One of the leading investor groups in GM recently challenged the current management strategy after announcing that it’s mulling a seat on the board of directors for an $8 billion share buyback plan.
According to Harry Wilson, the person leading the investor group and also a former member of the government-appointed task force that steered the largest US automaker out of bankruptcy restructuring, GM’s management has been slow at adopting changes and vague in its targets. “There is absolutely a lack of confidence amongst investors of the company achieving its targets,” commented Wilson for Reuters. “There’s a substantial amount of shareholder frustration.” The investor group believes the corporate leadership should move quicker in adopting strategies that would lift profitability and be more specific in presenting short-term performance milestones. GM revealed Wilson’s aspirations to a management board seat recently, with the former member of the US auto task force that helped the company since 2009 when it was under government control also mulling an $8 billion share buyback program.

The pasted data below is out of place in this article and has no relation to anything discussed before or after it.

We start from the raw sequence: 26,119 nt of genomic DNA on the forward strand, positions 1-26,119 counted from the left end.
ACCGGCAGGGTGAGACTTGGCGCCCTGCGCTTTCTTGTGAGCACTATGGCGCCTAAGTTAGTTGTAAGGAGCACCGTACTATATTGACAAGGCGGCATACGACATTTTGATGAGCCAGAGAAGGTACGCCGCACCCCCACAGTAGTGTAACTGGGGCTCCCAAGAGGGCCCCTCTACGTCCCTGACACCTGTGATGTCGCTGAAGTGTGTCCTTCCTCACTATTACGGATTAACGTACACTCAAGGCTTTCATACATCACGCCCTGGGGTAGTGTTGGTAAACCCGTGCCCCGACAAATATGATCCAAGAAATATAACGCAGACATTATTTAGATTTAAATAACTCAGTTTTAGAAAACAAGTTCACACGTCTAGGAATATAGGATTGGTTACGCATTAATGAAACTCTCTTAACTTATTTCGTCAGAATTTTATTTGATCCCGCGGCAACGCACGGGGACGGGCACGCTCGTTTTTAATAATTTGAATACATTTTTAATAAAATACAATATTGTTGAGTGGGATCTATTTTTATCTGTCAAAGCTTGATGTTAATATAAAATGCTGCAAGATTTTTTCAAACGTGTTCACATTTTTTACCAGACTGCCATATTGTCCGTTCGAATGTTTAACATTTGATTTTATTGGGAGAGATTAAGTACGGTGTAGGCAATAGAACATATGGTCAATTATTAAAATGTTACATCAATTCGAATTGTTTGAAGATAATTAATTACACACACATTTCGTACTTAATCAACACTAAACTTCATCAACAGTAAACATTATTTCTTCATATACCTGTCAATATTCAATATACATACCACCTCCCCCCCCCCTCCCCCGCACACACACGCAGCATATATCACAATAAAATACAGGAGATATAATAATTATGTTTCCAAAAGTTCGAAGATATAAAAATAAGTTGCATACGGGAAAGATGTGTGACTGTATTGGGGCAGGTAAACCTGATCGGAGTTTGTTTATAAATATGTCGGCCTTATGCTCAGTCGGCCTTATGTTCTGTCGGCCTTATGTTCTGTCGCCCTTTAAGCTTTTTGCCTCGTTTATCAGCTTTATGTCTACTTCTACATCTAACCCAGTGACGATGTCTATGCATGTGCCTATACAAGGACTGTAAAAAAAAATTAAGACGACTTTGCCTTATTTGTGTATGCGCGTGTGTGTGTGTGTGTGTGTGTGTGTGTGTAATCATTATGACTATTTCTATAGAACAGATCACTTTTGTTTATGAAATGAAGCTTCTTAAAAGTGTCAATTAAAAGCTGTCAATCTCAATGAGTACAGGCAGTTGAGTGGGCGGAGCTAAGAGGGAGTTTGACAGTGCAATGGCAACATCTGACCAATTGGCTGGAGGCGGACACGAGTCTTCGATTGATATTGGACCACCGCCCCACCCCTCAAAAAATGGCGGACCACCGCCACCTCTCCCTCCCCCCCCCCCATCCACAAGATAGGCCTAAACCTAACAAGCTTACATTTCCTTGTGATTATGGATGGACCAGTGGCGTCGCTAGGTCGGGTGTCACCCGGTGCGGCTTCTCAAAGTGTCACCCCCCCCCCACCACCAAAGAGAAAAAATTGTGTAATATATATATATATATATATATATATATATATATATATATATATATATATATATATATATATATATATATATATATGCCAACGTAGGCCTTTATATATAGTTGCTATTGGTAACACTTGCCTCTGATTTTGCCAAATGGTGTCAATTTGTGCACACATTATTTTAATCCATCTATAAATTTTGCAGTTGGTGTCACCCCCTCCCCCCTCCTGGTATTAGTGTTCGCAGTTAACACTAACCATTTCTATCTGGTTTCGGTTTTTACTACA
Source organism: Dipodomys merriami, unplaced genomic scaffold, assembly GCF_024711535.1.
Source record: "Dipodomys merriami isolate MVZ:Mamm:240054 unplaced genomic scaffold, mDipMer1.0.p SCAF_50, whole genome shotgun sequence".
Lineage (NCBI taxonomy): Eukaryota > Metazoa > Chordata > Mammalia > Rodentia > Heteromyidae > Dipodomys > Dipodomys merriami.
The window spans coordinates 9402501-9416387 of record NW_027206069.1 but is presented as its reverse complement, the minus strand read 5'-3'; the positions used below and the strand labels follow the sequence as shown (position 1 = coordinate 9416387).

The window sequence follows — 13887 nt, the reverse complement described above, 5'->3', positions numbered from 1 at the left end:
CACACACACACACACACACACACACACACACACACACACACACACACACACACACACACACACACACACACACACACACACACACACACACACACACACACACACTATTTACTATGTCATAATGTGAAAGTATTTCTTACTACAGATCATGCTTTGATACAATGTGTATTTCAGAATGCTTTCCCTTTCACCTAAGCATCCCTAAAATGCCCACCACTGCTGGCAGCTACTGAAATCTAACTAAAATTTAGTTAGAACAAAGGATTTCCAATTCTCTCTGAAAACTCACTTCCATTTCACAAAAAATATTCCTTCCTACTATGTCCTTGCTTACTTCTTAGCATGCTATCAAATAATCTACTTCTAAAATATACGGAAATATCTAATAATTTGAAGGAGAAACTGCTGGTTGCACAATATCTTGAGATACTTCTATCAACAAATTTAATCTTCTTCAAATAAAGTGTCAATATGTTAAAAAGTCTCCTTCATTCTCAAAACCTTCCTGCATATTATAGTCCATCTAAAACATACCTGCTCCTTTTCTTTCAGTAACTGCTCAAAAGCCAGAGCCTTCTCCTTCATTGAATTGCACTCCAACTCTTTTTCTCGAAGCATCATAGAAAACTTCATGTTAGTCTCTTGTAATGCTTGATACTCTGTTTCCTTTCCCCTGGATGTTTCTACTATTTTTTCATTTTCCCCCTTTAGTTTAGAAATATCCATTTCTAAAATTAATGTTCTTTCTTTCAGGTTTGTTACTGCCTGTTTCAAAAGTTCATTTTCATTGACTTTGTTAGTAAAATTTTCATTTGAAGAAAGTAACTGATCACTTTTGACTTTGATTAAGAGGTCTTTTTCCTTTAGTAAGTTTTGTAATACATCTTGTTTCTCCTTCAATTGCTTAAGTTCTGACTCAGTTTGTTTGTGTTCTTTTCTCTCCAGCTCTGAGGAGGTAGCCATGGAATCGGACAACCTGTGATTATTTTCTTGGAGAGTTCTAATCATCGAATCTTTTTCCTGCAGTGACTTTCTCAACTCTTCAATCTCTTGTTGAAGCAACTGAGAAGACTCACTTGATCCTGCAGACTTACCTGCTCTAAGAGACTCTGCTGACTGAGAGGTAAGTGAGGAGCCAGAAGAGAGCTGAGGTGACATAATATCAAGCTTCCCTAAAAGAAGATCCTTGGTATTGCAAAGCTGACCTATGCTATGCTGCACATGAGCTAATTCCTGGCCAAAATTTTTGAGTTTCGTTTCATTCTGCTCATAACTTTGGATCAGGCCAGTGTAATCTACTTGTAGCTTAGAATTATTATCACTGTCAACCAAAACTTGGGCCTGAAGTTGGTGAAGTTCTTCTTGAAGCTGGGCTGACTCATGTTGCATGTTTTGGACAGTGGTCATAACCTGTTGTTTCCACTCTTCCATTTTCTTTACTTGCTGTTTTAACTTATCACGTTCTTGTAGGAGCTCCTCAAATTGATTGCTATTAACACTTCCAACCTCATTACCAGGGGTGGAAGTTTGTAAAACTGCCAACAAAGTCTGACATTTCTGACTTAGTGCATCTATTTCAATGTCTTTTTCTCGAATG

Wilson commented that GM “has been quite slow” at adopting changes and it’s still underperforming its potential – the company has set aggressive 2016 and 2020 profit margin goals but failed to present the needed strategy to achieve them. The investor group leader also believed GM has “way more cash than it needs, and that creates an opportunity to buy back a stock that’s very cheap” – with the company probably finishing the year with around $30 billion in cash. He also called the $8 billion buyback plan actually “incredibly conservative” and argued that his group actually wanted to propose a larger buyback strategy.